Bailat-Jones presents a delicate debut novel that is something of a poem in disguise. Indeed, her narrator, storyteller Azami Kitauchi, identifies this work as a poem in its first pages. The narrative captures a brief moment in time, the juxtaposition of the onslaught of a typhoon with the dreadful news of terminal cancer for its protagonist, South African Alec Chester. Alec has made his home in Komachi on the Japanese island of Kyushu for over 40 years, marrying a woman named Kanae and raising a family, and teaching English. In spare prose, Bailat-Jones sketches haiku-like images that combine emotion with sensations of the natural world around Alec. As the wall of the typhoon hits, Alec and Kanae are struggling to find one another. Azami's own story introduces elements of Japanese folklore, bringing contrast to the painfully real narrative of the Chesters. A true rendering of the Japanese "kitsune" folklore tradition, this is a lovely look at the strength and grace that can be found in the face of death, and the sorrow of the knowledge of passing beauty. (Nov.)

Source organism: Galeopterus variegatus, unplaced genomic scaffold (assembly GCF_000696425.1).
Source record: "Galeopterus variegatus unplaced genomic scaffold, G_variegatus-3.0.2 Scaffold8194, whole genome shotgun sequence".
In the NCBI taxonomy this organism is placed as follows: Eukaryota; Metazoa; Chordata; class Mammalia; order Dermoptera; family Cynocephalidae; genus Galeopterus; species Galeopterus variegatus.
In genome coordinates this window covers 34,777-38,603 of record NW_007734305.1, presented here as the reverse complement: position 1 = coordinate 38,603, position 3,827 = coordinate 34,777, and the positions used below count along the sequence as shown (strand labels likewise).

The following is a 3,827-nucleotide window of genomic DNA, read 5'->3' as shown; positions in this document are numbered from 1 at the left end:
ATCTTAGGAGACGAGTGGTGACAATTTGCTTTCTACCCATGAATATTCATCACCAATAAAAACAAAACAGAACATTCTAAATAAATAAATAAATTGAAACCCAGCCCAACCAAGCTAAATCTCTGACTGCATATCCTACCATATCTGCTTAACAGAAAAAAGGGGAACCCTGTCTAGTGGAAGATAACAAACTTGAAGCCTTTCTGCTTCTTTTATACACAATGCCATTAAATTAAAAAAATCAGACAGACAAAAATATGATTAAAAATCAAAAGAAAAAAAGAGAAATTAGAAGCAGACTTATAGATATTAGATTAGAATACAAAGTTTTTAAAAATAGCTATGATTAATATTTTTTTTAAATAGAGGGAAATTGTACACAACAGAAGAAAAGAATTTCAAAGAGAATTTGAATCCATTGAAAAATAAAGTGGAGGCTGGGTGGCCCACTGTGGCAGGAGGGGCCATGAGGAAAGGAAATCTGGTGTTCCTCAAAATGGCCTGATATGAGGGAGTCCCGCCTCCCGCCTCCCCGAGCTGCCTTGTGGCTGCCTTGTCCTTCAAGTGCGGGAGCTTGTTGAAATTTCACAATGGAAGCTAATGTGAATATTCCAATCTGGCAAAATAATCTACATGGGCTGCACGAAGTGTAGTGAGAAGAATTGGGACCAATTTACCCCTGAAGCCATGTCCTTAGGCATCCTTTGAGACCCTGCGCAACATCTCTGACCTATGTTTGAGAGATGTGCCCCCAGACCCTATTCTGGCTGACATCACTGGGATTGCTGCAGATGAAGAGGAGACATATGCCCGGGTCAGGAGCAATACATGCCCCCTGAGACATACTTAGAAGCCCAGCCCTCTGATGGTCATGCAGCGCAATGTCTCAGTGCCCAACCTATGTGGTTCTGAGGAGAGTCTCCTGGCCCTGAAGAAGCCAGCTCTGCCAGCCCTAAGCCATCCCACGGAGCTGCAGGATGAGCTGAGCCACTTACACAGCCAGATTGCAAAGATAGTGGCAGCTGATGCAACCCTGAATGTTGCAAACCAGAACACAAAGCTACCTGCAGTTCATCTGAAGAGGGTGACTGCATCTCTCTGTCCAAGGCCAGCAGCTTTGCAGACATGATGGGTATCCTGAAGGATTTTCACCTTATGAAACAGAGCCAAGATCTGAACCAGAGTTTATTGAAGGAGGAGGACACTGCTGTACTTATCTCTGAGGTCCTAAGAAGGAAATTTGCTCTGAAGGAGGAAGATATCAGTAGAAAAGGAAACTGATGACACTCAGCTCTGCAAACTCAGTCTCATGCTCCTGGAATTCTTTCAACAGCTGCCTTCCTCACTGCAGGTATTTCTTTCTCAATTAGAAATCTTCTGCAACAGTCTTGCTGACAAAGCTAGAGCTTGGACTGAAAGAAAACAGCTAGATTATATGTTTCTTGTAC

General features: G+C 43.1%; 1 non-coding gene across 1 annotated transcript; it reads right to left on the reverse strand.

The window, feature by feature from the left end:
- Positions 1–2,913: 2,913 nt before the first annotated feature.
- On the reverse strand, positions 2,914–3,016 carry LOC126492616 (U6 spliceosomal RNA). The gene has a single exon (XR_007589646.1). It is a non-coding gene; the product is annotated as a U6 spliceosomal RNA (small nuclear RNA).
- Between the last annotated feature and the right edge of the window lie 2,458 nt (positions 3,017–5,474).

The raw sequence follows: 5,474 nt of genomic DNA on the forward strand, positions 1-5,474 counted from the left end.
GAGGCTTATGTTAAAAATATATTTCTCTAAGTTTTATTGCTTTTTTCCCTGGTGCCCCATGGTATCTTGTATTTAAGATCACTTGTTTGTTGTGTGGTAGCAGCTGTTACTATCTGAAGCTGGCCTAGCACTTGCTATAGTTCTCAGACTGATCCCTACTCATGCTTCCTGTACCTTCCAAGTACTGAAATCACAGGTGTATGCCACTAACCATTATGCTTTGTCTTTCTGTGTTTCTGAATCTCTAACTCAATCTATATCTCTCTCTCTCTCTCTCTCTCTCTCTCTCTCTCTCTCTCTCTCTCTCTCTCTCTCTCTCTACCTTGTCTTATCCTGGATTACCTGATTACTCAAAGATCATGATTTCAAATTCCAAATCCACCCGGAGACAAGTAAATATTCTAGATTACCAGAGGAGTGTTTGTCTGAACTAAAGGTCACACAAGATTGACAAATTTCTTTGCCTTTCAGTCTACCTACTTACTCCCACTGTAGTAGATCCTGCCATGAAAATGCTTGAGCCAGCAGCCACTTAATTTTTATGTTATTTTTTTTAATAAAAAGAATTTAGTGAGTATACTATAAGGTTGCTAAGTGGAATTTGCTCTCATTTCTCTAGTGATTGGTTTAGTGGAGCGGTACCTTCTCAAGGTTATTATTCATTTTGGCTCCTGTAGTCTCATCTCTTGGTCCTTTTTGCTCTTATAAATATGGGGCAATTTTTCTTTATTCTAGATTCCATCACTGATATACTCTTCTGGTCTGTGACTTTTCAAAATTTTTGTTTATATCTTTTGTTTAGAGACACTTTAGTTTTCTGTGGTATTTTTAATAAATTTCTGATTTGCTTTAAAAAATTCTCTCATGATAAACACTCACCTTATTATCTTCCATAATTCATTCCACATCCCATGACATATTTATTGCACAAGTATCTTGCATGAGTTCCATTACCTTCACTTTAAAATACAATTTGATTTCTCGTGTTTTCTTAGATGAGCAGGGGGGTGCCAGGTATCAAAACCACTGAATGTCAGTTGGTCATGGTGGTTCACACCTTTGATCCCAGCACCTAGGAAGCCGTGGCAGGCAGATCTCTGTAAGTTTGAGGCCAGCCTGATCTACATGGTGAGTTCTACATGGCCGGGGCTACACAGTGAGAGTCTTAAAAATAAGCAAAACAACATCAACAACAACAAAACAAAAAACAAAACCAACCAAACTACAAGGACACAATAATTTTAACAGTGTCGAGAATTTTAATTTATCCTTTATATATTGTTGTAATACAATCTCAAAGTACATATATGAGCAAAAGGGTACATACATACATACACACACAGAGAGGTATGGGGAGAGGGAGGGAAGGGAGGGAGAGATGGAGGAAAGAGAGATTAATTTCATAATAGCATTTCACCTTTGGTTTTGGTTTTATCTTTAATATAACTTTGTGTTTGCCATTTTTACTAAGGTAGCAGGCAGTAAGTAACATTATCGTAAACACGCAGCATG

Reviewed on: 11/03/2014 Release date: 11/01/2014 Genre: Fiction
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